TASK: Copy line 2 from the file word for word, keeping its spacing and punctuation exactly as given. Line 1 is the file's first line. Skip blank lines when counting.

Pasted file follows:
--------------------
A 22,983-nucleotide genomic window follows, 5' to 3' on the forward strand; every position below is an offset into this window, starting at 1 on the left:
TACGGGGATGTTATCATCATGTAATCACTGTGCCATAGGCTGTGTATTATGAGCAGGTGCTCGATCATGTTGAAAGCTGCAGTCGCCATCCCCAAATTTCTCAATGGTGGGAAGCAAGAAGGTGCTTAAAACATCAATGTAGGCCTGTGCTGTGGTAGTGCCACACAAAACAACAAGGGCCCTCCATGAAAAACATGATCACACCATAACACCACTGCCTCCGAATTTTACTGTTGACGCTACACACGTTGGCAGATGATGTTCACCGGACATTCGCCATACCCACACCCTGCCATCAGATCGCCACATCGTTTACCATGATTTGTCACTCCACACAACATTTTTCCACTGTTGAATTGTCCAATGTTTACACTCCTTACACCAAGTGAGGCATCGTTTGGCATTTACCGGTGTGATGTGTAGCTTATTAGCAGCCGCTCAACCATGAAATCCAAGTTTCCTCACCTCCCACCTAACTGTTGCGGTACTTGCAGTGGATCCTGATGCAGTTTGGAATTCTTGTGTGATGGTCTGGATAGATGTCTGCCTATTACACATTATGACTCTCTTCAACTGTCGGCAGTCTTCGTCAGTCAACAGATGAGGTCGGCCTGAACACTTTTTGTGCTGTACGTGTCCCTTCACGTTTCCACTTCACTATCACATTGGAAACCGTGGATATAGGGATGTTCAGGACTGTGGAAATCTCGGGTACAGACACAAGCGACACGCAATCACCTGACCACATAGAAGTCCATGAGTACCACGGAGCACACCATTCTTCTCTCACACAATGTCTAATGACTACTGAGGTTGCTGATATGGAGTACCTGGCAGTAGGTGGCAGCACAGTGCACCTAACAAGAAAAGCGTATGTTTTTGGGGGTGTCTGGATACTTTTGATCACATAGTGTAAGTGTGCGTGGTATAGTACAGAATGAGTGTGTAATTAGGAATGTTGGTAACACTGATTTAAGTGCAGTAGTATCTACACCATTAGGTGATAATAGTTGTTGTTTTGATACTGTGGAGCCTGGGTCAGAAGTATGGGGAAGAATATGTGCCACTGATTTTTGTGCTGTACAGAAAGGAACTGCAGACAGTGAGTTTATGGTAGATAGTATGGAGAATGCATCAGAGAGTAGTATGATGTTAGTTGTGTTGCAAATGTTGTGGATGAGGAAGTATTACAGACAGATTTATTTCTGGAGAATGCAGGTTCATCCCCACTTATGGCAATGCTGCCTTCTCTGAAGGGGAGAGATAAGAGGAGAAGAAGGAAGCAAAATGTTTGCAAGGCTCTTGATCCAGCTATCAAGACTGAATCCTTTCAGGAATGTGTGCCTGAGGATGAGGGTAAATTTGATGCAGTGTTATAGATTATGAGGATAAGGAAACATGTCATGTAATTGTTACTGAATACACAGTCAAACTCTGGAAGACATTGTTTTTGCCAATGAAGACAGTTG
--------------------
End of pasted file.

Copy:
TACGGGGATGTTATCATCATGTAATCACTGTGCCATAGGCTGTGTATTATGAGCAGGTGCTCGATCATGTTGAAAGCTGCAGTCGCCATCCCCAAATTTCTCAATGGTGGGAAGCAAGAAGGTGCTTAAAACATCAATGTAGGCCTGTGCTGTGGTAGTGCCACACAAAACAACAAGGGCCCTCCATGAAAAACATGATCACACCATAACACCACTGCCTCCGAATTTTACTGTTGACGCTACACACGTTGGCAGATGATGTTCACCGGACATTCGCCATACCCACACCCTGCCATCAGATCGCCACATCGTTTACCATGATTTGTCACTCCACACAACATTTTTCCACTGTTGAATTGTCCAATGTTTACACTCCTTACACCAAGTGAGGCATCGTTTGGCATTTACCGGTGTGATGTGTAGCTTATTAGCAGCCGCTCAACCATGAAATCCAAGTTTCCTCACCTCCCACCTAACTGTTGCGGTACTTGCAGTGGATCCTGATGCAGTTTGGAATTCTTGTGTGATGGTCTGGATAGATGTCTGCCTATTACACATTATGACTCTCTTCAACTGTCGGCAGTCTTCGTCAGTCAACAGATGAGGTCGGCCTGAACACTTTTTGTGCTGTACGTGTCCCTTCACGTTTCCACTTCACTATCACATTGGAAACCGTGGATATAGGGATGTTCAGGACTGTGGAAATCTCGGGTACAGACACAAGCGACACGCAATCACCTGACCACATAGAAGTCCATGAGTACCACGGAGCACACCATTCTTCTCTCACACAATGTCTAATGACTACTGAGGTTGCTGATATGGAGTACCTGGCAGTAGGTGGCAGCACAGTGCACCTAACAAGAAAAGCGTATGTTTTTGGGGGTGTCTGGATACTTTTGATCACATAGTGTAAGTGTGCGTGGTATAGTACAGAATGAGTGTGTAATTAGGAATGTTGGTAACACTGATTTAAGTGCAGTAGTATCTACACCATTAGGTGATAATAGTTGTTGTTTTGATACTGTGGAGCCTGGGTCAGAAGTATGGGGAAGAATATGTGCCACTGATTTTTGTGCTGTACAGAAAGGAACTGCAGACAGTGAGTTTATGGTAGATAGTATGGAGAATGCATCAGAGAGTAGTATGATGTTAGTTGTGTTGCAAATGTTGTGGATGAGGAAGTATTACAGACAGATTTATTTCTGGAGAATGCAGGTTCATCCCCACTTATGGCAATGCTGCCTTCTCTGAAGGGGAGAGATAAGAGGAGAAGAAGGAAGCAAAATGTTTGCAAGGCTCTTGATCCAGCTATCAAGACTGAATCCTTTCAGGAATGTGTGCCTGAGGATGAGGGTAAATTTGATGCAGTGTTATAGATTATGAGGATAAGGAAACATGTCATGTAATTGTTACTGAATACACAGTCAAACTCTGGAAGACATTGTTTTTGCCAATGAAGACAGTTG